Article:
Despite being shattered from a busy week and a late night with the family last night, K and I were both ridiculously happy to spend lunchtime with our little gang of friends again – it kind of felt like old times, meeting up and hanging out together as a group twice in the space of just over a week.
It’s lovely to know that however long it is until we do it next (which hopefully won’t be as long as the gap up to these two weeks), we’ll still pick up exactly where we left off.
And Steve’s baby will probably still stare at me oddly and occasionally smile.
Thanks for having a birthday, Dave.
Tonight we had a final family meal before waving my bro and his wife and daughter off for their work-related emigration to Europe. It’s sad to see them go, but I’m excited at the exciting new challenges that face them, not to mention how much our niece will benefit from growing up in a different culture and country for the first few years of her life.
I’d love the chance to do something similar, but I know I’m probably a bit too much of a wimp for that. Still, having a nice gathering centred around great food (as all Lewington family gatherings always are!) was a great way to say goodbye and wish them well. Bro and Dad are now traipsing across Europe to get their car over there and then flying back later in the week to pick up the rest of the gang and take them out there. In summer, K and I get to drive out and deliver the new car they have on order, so I’m already grinning ear-to-ear just thinking about it. Summer holiday planned already!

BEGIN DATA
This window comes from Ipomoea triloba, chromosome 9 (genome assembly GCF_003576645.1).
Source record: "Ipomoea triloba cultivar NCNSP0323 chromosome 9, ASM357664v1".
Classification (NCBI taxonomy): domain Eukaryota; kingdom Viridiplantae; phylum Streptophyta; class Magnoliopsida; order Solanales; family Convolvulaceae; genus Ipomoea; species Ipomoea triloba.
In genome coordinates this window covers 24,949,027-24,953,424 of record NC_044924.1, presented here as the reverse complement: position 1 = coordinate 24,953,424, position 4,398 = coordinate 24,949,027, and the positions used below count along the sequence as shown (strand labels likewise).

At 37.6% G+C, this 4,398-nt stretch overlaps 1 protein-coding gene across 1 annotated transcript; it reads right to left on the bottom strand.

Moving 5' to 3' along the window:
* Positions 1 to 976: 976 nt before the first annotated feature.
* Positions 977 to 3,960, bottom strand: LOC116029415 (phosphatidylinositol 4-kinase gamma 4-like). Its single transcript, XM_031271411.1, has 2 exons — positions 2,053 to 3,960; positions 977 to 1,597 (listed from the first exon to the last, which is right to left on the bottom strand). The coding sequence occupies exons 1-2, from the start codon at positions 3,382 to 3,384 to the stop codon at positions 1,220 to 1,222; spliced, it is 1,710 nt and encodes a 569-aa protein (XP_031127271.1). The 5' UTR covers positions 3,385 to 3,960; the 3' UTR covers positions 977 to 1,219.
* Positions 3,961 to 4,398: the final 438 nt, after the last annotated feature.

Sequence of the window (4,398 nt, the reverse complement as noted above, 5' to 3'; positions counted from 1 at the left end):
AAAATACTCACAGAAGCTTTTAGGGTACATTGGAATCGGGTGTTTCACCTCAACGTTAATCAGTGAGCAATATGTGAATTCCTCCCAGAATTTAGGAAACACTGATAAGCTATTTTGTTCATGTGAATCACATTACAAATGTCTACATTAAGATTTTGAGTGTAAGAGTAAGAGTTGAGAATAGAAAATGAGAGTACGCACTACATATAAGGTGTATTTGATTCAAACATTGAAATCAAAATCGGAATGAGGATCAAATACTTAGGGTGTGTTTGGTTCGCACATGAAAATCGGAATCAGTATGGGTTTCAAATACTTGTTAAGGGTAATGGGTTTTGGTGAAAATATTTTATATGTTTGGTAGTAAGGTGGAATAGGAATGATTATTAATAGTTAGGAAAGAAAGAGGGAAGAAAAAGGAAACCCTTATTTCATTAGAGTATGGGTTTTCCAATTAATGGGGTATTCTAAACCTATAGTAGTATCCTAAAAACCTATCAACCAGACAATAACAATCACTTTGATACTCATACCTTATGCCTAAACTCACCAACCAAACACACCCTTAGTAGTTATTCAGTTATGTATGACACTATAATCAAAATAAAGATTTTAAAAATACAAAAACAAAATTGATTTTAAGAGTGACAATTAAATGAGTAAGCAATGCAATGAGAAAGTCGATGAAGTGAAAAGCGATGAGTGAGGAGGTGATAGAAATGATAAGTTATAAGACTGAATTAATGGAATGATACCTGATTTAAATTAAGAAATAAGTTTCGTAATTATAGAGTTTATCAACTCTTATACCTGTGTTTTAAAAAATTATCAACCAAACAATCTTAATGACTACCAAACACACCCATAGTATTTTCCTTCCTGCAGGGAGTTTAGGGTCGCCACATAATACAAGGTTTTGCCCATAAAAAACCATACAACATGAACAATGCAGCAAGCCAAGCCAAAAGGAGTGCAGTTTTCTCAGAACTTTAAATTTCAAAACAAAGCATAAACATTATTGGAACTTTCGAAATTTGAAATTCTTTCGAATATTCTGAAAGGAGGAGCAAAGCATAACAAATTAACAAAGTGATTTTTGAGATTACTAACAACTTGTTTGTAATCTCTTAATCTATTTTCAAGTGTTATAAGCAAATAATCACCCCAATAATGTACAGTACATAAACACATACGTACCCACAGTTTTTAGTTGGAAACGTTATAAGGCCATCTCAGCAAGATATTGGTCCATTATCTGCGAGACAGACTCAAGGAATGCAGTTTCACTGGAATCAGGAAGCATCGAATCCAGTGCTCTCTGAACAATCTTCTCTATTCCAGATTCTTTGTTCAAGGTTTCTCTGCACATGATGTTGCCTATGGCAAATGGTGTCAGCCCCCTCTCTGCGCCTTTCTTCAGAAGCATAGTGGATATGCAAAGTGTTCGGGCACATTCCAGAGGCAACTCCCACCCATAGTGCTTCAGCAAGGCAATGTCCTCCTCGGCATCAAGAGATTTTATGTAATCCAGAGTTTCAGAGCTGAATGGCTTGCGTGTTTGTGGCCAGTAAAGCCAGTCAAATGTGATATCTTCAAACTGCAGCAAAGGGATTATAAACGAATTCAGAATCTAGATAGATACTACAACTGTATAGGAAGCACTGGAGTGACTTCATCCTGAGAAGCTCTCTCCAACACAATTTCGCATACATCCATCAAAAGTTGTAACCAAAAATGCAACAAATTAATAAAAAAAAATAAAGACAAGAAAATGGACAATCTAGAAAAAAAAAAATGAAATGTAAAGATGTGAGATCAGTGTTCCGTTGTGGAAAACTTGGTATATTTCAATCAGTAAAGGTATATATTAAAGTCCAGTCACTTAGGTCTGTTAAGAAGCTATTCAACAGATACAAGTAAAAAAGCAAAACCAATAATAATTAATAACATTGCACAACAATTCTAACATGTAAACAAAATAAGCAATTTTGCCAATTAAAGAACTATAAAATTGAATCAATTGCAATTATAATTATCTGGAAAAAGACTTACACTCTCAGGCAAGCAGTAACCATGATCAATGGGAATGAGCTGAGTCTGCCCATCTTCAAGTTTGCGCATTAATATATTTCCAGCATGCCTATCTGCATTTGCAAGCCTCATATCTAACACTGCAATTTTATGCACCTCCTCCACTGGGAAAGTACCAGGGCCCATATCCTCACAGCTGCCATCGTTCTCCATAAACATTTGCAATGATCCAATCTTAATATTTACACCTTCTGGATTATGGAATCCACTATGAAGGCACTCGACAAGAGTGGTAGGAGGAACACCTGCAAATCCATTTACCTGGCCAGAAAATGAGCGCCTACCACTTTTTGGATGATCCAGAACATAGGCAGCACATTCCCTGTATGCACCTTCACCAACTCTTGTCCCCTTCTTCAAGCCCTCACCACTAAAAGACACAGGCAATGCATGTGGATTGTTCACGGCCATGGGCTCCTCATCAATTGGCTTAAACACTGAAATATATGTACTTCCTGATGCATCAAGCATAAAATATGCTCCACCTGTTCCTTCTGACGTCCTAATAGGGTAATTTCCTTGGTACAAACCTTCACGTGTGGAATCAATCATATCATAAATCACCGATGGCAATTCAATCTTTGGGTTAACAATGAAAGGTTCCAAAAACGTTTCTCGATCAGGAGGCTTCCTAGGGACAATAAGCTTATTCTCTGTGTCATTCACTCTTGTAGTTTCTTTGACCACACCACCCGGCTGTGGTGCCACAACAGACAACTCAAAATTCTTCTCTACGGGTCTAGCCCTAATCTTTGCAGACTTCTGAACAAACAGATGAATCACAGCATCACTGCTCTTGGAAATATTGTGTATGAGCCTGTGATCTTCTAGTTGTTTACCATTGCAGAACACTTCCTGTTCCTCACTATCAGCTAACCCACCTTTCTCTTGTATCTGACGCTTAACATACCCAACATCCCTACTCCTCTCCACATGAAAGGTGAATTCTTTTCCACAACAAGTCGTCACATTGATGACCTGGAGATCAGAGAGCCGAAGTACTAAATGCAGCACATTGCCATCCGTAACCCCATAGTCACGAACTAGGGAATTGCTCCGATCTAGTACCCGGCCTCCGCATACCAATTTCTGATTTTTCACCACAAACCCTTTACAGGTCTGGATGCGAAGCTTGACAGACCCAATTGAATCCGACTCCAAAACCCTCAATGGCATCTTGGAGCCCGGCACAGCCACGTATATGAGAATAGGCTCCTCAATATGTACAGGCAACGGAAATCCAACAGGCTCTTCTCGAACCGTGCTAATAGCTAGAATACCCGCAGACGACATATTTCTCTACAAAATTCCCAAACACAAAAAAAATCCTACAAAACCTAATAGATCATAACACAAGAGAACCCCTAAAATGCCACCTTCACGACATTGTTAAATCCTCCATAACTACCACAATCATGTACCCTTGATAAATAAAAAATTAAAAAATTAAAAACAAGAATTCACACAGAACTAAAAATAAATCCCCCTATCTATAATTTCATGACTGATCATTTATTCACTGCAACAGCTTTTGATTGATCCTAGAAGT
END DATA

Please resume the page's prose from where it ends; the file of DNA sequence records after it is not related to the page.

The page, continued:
I’ve not been quite so grateful for flexible working as I was today. Struck down by the lurgy (a really nasty cough with nothing to shift off my chest and no streaming nose to be able to call it a cold) and hardly sleeping, the prospect of a 5am alarm to get me into Bromley for the various meetings and epic To Do list that faced me this morning wasn’t a good one.
So I switched things up, slept in until 8am and worked from home taking all my meetings over Lync (the rubbish Microsoft “official” version of Skype) and cracking through my To Do list like a demented giant-omlette-making chef gets through eggs.
Flexible working FTW!
The highlight of my day was not (surprisingly) the 6 hours I spent in the car driving to Bristol. I do love long car journeys, especially when it gives me a chance to listen to some of my heavily-stacked Podcast queue, but even 6 hours is pushing the enjoyment factor when I’m in the car on my own.